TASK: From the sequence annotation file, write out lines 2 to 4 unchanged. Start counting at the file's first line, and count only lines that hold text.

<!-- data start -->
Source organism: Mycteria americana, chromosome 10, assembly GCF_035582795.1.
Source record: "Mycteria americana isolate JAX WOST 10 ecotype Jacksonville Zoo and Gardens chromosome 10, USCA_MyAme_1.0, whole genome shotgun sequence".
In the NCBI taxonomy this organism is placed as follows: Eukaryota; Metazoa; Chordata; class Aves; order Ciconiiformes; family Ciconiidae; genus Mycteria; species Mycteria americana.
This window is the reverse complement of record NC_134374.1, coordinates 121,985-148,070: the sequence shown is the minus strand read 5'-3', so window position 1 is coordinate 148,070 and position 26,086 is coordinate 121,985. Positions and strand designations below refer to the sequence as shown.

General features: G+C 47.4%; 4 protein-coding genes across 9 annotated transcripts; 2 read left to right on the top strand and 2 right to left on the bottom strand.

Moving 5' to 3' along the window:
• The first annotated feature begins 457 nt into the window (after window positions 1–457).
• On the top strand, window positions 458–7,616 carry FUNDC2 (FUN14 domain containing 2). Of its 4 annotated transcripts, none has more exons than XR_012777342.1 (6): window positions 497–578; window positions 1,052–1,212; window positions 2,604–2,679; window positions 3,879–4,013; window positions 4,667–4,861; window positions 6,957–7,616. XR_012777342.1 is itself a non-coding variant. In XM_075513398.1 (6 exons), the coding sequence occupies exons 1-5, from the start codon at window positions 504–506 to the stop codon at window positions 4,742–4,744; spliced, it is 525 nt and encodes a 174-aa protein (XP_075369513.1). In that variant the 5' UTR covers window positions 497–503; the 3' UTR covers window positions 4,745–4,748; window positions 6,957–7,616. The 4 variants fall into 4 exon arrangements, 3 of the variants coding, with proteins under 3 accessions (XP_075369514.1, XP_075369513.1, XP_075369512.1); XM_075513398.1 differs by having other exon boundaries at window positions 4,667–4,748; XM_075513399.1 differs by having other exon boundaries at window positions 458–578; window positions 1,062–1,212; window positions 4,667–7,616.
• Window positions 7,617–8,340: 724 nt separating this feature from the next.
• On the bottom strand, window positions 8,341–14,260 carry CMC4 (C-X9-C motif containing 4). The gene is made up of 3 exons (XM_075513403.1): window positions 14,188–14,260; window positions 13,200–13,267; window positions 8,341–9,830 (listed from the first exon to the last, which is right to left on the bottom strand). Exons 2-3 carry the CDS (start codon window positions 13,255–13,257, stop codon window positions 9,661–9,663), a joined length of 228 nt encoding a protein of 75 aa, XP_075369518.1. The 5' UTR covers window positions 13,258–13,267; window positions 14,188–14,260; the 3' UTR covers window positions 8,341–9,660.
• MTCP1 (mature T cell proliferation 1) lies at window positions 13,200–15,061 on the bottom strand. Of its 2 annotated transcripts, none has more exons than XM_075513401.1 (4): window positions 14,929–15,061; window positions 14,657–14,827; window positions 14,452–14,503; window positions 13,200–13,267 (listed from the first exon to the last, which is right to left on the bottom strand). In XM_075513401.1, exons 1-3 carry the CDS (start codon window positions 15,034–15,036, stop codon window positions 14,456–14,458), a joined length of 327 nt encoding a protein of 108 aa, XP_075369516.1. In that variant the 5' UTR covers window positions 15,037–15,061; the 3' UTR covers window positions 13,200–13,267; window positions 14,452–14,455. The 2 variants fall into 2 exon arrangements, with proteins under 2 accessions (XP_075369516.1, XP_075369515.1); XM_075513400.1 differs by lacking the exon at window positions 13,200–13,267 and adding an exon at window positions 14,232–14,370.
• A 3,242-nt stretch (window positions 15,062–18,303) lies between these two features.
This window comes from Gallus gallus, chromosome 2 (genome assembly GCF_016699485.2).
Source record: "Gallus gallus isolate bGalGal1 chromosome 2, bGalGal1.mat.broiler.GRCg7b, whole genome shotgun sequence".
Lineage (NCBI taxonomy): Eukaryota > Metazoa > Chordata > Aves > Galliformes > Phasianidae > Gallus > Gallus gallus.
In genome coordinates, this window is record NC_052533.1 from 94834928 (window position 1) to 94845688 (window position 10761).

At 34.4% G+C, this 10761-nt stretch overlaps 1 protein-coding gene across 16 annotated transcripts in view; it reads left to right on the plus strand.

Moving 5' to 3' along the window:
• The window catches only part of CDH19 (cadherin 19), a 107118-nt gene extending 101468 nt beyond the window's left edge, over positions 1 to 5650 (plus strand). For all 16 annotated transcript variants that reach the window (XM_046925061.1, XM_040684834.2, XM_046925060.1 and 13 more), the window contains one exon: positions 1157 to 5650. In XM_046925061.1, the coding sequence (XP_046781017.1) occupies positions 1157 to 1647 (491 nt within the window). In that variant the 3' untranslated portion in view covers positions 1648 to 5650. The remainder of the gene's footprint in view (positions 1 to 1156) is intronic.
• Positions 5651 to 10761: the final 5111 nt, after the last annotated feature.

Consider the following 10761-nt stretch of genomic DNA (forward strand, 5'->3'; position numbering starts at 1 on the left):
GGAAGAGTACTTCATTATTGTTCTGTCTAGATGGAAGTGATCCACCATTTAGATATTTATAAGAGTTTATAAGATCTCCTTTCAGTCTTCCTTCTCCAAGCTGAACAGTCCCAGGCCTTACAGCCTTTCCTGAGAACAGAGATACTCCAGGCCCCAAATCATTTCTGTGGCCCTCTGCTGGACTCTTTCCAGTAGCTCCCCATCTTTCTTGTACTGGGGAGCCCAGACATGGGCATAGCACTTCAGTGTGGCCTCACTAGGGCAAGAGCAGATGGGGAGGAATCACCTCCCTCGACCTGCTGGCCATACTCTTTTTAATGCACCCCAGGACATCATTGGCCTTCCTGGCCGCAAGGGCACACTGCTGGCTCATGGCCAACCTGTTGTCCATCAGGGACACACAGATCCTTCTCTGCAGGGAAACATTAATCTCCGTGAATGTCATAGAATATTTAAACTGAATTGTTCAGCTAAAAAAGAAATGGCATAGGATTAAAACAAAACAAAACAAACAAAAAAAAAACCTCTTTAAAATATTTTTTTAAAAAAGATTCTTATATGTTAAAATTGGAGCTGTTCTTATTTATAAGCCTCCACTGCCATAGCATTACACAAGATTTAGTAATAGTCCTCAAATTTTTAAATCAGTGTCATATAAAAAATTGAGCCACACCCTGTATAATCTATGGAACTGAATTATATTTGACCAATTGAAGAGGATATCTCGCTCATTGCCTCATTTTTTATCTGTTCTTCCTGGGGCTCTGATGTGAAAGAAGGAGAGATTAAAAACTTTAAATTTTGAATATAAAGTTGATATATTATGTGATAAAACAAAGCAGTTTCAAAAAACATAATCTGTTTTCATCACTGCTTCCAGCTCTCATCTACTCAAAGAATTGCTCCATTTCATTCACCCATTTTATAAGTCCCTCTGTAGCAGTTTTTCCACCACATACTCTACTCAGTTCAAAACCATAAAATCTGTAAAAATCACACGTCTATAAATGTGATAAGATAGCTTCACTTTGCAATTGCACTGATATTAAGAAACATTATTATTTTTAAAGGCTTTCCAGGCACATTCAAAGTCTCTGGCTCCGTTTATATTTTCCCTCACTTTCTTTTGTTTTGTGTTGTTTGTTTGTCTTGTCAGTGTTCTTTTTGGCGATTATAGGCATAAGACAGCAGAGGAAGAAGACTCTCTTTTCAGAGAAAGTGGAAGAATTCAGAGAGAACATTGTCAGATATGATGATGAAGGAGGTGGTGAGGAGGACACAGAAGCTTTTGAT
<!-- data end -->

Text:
Source record: "Mycteria americana isolate JAX WOST 10 ecotype Jacksonville Zoo and Gardens chromosome 10, USCA_MyAme_1.0, whole genome shotgun sequence".
In the NCBI taxonomy this organism is placed as follows: Eukaryota; Metazoa; Chordata; class Aves; order Ciconiiformes; family Ciconiidae; genus Mycteria; species Mycteria americana.
This window is the reverse complement of record NC_134374.1, coordinates 121,985-148,070: the sequence shown is the minus strand read 5'-3', so window position 1 is coordinate 148,070 and position 26,086 is coordinate 121,985. Positions and strand designations below refer to the sequence as shown.